The game uses a 3x3 square board. 2 players take turns to play,
either placing a red on an empty square, or changing a red to
orange, or orange to green. The player who forms 3 of 1 colour in a
Some puzzles requiring no knowledge of knot theory, just a careful
inspection of the patterns. A glimpse of the classification of
knots and a little about prime knots, crossing numbers and knot
Age 7 to 14 Challenge Level:
Here is a game for you to play with a friend. Try playing it a
Can you find any ways to help you win?
Do you think both players have got an equal chance of winning? If
not, why not?
The object of the game is for the red counter to get past the
four blue counters on the grid below.
How to play:
Choose which colour counters you will both have. One person
must take the single red counter, the second player has the four
The players take it in turns to move a counter. All counters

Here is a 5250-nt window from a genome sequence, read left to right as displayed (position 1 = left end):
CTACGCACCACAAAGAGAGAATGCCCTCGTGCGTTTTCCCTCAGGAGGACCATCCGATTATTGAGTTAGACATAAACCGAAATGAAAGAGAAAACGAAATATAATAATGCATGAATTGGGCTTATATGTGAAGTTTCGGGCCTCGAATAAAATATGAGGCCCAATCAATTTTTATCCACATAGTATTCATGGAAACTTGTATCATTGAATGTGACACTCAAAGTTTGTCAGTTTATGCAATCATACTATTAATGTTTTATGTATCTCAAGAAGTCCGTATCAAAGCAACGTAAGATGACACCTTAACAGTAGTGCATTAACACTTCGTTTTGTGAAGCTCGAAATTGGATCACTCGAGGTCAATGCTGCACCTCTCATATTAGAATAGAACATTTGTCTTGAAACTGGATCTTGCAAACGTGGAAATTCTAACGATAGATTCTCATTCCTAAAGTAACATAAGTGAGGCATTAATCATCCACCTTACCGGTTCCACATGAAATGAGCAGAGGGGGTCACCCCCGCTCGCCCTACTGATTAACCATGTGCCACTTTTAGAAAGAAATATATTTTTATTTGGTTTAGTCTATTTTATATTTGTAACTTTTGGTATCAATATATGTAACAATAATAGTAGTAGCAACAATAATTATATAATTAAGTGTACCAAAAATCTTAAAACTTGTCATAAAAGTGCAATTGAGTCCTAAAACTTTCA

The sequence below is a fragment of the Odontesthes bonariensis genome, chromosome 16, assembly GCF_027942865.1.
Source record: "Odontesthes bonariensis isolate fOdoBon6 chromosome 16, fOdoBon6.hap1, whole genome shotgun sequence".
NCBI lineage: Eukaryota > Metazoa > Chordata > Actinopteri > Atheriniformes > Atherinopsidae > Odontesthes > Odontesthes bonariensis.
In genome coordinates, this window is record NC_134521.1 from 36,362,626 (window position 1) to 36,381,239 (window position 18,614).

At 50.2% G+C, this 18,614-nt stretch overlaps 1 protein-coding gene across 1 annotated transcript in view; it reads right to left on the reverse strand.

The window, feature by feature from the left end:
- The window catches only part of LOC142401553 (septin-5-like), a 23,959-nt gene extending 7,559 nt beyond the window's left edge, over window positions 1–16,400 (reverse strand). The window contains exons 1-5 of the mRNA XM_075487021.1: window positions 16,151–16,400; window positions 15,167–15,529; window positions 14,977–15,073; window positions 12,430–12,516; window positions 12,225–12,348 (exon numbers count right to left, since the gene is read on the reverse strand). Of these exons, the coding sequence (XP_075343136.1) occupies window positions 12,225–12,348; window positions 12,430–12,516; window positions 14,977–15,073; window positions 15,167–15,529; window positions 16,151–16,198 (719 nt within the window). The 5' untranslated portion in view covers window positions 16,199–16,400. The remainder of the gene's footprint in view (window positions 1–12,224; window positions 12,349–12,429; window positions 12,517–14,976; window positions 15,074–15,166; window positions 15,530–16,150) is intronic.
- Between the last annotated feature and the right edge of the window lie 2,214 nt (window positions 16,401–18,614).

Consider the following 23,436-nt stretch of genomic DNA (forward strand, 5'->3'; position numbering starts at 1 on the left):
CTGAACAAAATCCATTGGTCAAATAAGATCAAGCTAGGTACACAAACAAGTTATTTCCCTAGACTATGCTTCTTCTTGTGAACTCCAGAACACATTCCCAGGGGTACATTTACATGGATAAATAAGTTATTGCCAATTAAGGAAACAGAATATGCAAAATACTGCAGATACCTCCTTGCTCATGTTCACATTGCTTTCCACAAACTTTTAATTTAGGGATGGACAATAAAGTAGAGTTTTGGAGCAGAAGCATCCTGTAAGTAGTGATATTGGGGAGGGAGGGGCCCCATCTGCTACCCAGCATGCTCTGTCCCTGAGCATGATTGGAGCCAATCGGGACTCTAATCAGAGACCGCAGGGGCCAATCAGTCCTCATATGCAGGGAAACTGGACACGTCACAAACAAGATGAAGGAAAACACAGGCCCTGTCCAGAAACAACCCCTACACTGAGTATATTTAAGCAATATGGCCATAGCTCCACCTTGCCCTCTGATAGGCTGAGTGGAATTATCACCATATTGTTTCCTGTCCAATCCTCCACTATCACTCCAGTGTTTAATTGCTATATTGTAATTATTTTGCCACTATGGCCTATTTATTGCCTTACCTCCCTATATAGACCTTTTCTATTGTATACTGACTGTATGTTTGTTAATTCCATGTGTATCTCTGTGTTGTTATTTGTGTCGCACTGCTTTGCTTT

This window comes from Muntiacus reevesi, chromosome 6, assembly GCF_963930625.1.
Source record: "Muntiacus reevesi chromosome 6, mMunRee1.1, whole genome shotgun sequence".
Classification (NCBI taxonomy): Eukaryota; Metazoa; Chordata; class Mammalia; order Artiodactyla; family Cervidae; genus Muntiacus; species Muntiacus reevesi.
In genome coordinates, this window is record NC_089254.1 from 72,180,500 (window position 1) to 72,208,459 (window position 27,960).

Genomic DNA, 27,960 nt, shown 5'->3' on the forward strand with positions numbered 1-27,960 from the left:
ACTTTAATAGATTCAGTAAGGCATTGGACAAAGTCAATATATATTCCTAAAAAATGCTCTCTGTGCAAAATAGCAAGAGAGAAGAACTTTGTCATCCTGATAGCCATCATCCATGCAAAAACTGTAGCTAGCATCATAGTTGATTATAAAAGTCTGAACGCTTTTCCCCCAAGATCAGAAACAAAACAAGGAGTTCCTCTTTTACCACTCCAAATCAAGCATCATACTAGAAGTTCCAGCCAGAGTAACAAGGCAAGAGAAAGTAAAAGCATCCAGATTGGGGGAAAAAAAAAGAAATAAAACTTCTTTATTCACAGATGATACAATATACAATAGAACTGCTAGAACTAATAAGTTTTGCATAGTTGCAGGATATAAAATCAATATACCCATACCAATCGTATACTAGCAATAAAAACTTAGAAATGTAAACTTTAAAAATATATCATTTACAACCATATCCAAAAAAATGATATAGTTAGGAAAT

must stay on the black squares of the board and can only move one
square at a time. The red counter may move backwards and forwards,
but the blue counters can only move forwards (up the screen).
If the red counter manages to get past the blue ones, then red
is the winner. If a player is unable to move any of their counters,
they have lost.
The NRICH Project aims to enrich the mathematical experiences of all learners. To support this aim, members of the
NRICH team work in a wide range of capacities, including providing professional development for teachers wishing to
embed rich mathematical tasks into everyday classroom practice.